Yatra Yaguchi (Hiromu Mineta) and his friends love to wear them all night to play soccer. And then take some shoulder – teenagers in Tokyo’s Shibuya district. There are still two years left to graduate, but the career planning survey hangs over their heads. Must make a descision. And Yatra didn’t know what to do. He tends to lie in his bed thinking things like “Why is it all so pointless?” – feelings inside him.
One day at school, Yatra is struck by a big picture.
He’s been studying it for a long time, thinking about it, the things we can hear. The things that can disturb the melancholy when you’re not the teenager that appears in My Chemical Novel. He and his siblings were given the artistic task of drawing “my favorite nature”. They mock art; Yatora wondered why one should go to art school when other subjects were more profitable. He meets Mori (Mayu Aoyagi), the artist behind the painting he admires, and she shows him some techniques for mixing colours. She hangs out with Yuka (Yumiri Hanamori). A rough short skirt art student, and could there be an attraction between them?
Yatra and the children played soccer all night again. And when he stepped into the soft morning light of Shibuya, he seemed to feel something completely. Do we see him swimming through the stage, propelled by, I don’t know, the power of dreams? Of course – the power of dreams. He went to school, filled his canvas with blue paint, and sketched Shibuya on it with a pencil. He was probably excited because his internal monologue was beyond muttering whispers: Maybe he should think about art school. His art teacher Saeki (Fumi Harano), praises his work but tells him. That Tokyo University of the Arts has a meagre acceptance rate; his family could not afford a private school, the only other option. But I think it will work.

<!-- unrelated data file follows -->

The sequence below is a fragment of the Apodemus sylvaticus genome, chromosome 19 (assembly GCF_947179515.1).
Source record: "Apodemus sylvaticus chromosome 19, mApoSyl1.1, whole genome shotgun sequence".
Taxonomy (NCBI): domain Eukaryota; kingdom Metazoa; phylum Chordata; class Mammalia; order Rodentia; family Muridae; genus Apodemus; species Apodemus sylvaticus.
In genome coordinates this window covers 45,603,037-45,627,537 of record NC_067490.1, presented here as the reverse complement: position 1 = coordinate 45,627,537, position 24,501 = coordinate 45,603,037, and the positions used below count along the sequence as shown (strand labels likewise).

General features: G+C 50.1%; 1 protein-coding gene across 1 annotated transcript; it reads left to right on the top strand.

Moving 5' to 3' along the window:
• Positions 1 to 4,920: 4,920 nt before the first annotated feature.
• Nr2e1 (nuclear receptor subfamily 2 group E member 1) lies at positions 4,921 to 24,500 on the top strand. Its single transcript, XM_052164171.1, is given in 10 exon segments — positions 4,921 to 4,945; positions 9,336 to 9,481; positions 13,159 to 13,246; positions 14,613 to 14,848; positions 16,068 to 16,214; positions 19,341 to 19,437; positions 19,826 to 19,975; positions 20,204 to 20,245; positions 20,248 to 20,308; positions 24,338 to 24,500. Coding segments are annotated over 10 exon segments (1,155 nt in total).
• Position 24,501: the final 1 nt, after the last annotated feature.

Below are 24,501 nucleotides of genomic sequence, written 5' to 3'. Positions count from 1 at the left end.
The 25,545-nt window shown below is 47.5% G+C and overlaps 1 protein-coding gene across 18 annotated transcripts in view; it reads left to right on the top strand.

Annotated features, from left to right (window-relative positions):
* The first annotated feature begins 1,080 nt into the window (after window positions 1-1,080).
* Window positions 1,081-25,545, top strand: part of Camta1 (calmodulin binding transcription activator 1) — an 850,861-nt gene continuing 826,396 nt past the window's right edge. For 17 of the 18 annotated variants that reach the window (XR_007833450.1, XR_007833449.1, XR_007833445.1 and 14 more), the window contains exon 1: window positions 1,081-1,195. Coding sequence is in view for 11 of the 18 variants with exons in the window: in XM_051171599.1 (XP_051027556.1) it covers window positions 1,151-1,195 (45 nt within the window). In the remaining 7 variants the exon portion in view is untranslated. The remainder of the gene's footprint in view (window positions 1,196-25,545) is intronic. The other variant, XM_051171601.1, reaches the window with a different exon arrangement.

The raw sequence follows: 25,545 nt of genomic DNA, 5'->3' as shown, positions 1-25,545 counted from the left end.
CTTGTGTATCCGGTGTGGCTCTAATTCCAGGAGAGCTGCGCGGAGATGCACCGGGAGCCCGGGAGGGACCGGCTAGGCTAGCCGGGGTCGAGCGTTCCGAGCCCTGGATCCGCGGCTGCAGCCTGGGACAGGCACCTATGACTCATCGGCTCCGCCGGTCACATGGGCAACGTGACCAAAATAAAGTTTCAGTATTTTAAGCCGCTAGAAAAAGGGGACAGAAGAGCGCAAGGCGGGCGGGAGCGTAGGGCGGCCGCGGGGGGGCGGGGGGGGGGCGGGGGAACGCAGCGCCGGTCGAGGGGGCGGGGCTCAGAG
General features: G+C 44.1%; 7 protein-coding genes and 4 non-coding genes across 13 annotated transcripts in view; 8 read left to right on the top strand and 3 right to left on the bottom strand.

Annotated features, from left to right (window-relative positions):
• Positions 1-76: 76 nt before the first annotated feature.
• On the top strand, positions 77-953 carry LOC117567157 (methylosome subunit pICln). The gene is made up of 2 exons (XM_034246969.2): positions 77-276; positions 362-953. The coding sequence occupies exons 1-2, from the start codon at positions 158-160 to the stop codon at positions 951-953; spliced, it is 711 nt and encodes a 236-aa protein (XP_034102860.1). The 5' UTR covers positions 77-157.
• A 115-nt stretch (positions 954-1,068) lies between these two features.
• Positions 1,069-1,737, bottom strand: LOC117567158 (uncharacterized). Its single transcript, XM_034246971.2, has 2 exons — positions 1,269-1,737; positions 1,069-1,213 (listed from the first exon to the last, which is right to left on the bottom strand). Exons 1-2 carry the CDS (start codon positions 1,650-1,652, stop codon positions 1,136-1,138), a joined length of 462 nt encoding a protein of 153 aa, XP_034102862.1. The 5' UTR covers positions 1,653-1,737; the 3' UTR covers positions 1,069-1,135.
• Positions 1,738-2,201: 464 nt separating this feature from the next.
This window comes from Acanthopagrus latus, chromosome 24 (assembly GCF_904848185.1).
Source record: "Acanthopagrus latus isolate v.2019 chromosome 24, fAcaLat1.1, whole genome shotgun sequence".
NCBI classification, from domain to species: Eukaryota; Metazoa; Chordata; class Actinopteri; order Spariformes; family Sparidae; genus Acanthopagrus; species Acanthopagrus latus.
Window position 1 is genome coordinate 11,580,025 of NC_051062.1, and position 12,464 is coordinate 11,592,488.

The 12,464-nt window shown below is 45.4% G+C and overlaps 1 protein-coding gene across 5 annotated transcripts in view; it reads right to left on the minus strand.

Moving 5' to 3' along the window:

The Blue Period was clear propaganda about schools’ vast international industrial complex.
They are campaigning vigorously for a repressive system that infects youth. So that they can be easily criminalized and forced to work hard for meagre wages while using tools for their rudeness. This is the only plausible explanation for why Hobby Lobby. And its ilk sell so many LIVE LAUGH LOVE posters and jingles in an inescapable and abundant hell. Fight, kids, fight!
Deviations. The Blue Age is limited in demographic appeal to those more likely to turn to a tall and moody, controversial, handsome and popular protagonist. Yet, few outsiders present themselves as a big bucket for everyone. All your teenage feelings. Of course, we’re only in one episode. But as a character, Yatora isn’t entirely focused yet – and that means the series hasn’t set its course yet. It feels so light, so weird why Netflix decided to play episodes per week. Instead of letting overeating take over so we can move on to the next chapter or two. And see how strange Yator’s existential suffering manifests in his images. We can forget about that until the debut of the second episode.
The only relative intrigue this episode evokes is the problem with this girl;
Yuka, who has the potential to fulfil some of our pent-up romantic desires. The most pleasant thing about Yatora right now was that his friends considered him a gifted genius. Although he insisted that his good grades result from careful study. Will his keen sense of creativity and the mechanics of painting shake hands. With his penchant for hard work and lead him to a famous art school? Will vampires rate 0.05% of applicants attending Tokyo University of the Arts? Are we doing more at this point than just shrugging our shoulders around the room?
With its vaguely captivating storyline and overall visual style. Blue Period seems to struggle to stand out from the volume of anime content. Those closer to the target demonstration may have an episode or three left. But we’ll all be inclined to watch the others.